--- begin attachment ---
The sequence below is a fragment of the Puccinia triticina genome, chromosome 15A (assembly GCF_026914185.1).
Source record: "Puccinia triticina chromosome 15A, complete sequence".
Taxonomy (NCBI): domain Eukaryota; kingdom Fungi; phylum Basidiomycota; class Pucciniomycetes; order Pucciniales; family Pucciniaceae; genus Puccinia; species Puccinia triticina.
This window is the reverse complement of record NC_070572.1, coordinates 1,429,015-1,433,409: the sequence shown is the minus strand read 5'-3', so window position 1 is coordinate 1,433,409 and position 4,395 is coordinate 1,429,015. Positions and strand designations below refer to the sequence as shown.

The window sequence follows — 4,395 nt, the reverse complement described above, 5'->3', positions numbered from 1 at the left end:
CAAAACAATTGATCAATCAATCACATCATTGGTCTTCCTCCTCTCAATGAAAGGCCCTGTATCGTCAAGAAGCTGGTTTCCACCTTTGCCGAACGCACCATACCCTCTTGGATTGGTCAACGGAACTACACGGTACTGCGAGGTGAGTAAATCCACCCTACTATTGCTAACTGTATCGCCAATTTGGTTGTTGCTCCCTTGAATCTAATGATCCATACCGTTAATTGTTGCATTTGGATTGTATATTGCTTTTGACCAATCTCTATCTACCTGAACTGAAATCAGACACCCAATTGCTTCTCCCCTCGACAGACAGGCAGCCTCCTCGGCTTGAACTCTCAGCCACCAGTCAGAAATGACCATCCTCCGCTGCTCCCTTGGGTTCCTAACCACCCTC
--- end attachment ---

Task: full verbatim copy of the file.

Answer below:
The sequence below is a fragment of the Puccinia triticina genome, chromosome 15A (assembly GCF_026914185.1).
Source record: "Puccinia triticina chromosome 15A, complete sequence".
Taxonomy (NCBI): domain Eukaryota; kingdom Fungi; phylum Basidiomycota; class Pucciniomycetes; order Pucciniales; family Pucciniaceae; genus Puccinia; species Puccinia triticina.
This window is the reverse complement of record NC_070572.1, coordinates 1,429,015-1,433,409: the sequence shown is the minus strand read 5'-3', so window position 1 is coordinate 1,433,409 and position 4,395 is coordinate 1,429,015. Positions and strand designations below refer to the sequence as shown.

The window sequence follows — 4,395 nt, the reverse complement described above, 5'->3', positions numbered from 1 at the left end:
CAAAACAATTGATCAATCAATCACATCATTGGTCTTCCTCCTCTCAATGAAAGGCCCTGTATCGTCAAGAAGCTGGTTTCCACCTTTGCCGAACGCACCATACCCTCTTGGATTGGTCAACGGAACTACACGGTACTGCGAGGTGAGTAAATCCACCCTACTATTGCTAACTGTATCGCCAATTTGGTTGTTGCTCCCTTGAATCTAATGATCCATACCGTTAATTGTTGCATTTGGATTGTATATTGCTTTTGACCAATCTCTATCTACCTGAACTGAAATCAGACACCCAATTGCTTCTCCCCTCGACAGACAGGCAGCCTCCTCGGCTTGAACTCTCAGCCACCAGTCAGAAATGACCATCCTCCGCTGCTCCCTTGGGTTCCTAACCACCCTC